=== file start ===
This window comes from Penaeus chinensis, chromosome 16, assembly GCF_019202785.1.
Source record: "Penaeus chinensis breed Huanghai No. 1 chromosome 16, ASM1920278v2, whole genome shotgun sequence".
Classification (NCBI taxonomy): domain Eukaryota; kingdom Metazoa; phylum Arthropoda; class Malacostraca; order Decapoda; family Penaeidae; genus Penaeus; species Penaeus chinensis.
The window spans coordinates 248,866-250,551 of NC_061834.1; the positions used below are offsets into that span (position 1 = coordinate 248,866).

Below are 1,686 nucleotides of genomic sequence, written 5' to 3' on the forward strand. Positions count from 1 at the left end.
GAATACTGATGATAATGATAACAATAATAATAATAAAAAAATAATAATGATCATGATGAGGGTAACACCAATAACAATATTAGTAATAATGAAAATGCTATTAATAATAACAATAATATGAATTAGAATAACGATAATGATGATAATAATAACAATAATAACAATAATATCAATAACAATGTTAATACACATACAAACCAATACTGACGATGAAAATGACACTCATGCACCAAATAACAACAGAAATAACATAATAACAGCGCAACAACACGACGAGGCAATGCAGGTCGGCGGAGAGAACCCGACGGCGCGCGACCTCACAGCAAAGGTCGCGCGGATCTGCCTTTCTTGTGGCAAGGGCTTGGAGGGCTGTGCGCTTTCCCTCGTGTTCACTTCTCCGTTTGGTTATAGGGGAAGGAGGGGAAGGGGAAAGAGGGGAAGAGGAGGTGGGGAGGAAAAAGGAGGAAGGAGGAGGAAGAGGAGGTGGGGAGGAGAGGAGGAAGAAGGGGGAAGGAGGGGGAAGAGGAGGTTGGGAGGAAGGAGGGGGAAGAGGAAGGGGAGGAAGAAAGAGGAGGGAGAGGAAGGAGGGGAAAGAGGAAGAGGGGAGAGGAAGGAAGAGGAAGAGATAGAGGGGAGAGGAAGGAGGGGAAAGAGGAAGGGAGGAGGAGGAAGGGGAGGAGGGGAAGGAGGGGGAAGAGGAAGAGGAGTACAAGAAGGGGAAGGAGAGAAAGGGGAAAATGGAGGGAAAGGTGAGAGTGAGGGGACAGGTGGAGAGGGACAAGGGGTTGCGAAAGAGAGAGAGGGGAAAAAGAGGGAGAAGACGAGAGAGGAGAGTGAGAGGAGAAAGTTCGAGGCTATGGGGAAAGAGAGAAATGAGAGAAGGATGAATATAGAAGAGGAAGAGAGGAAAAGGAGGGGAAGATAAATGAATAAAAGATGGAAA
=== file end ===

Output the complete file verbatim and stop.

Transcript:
This window comes from Penaeus chinensis, chromosome 16, assembly GCF_019202785.1.
Source record: "Penaeus chinensis breed Huanghai No. 1 chromosome 16, ASM1920278v2, whole genome shotgun sequence".
Classification (NCBI taxonomy): domain Eukaryota; kingdom Metazoa; phylum Arthropoda; class Malacostraca; order Decapoda; family Penaeidae; genus Penaeus; species Penaeus chinensis.
The window spans coordinates 248,866-250,551 of NC_061834.1; the positions used below are offsets into that span (position 1 = coordinate 248,866).

Below are 1,686 nucleotides of genomic sequence, written 5' to 3' on the forward strand. Positions count from 1 at the left end.
GAATACTGATGATAATGATAACAATAATAATAATAAAAAAATAATAATGATCATGATGAGGGTAACACCAATAACAATATTAGTAATAATGAAAATGCTATTAATAATAACAATAATATGAATTAGAATAACGATAATGATGATAATAATAACAATAATAACAATAATATCAATAACAATGTTAATACACATACAAACCAATACTGACGATGAAAATGACACTCATGCACCAAATAACAACAGAAATAACATAATAACAGCGCAACAACACGACGAGGCAATGCAGGTCGGCGGAGAGAACCCGACGGCGCGCGACCTCACAGCAAAGGTCGCGCGGATCTGCCTTTCTTGTGGCAAGGGCTTGGAGGGCTGTGCGCTTTCCCTCGTGTTCACTTCTCCGTTTGGTTATAGGGGAAGGAGGGGAAGGGGAAAGAGGGGAAGAGGAGGTGGGGAGGAAAAAGGAGGAAGGAGGAGGAAGAGGAGGTGGGGAGGAGAGGAGGAAGAAGGGGGAAGGAGGGGGAAGAGGAGGTTGGGAGGAAGGAGGGGGAAGAGGAAGGGGAGGAAGAAAGAGGAGGGAGAGGAAGGAGGGGAAAGAGGAAGAGGGGAGAGGAAGGAAGAGGAAGAGATAGAGGGGAGAGGAAGGAGGGGAAAGAGGAAGGGAGGAGGAGGAAGGGGAGGAGGGGAAGGAGGGGGAAGAGGAAGAGGAGTACAAGAAGGGGAAGGAGAGAAAGGGGAAAATGGAGGGAAAGGTGAGAGTGAGGGGACAGGTGGAGAGGGACAAGGGGTTGCGAAAGAGAGAGAGGGGAAAAAGAGGGAGAAGACGAGAGAGGAGAGTGAGAGGAGAAAGTTCGAGGCTATGGGGAAAGAGAGAAATGAGAGAAGGATGAATATAGAAGAGGAAGAGAGGAAAAGGAGGGGAAGATAAATGAATAAAAGATGGAAA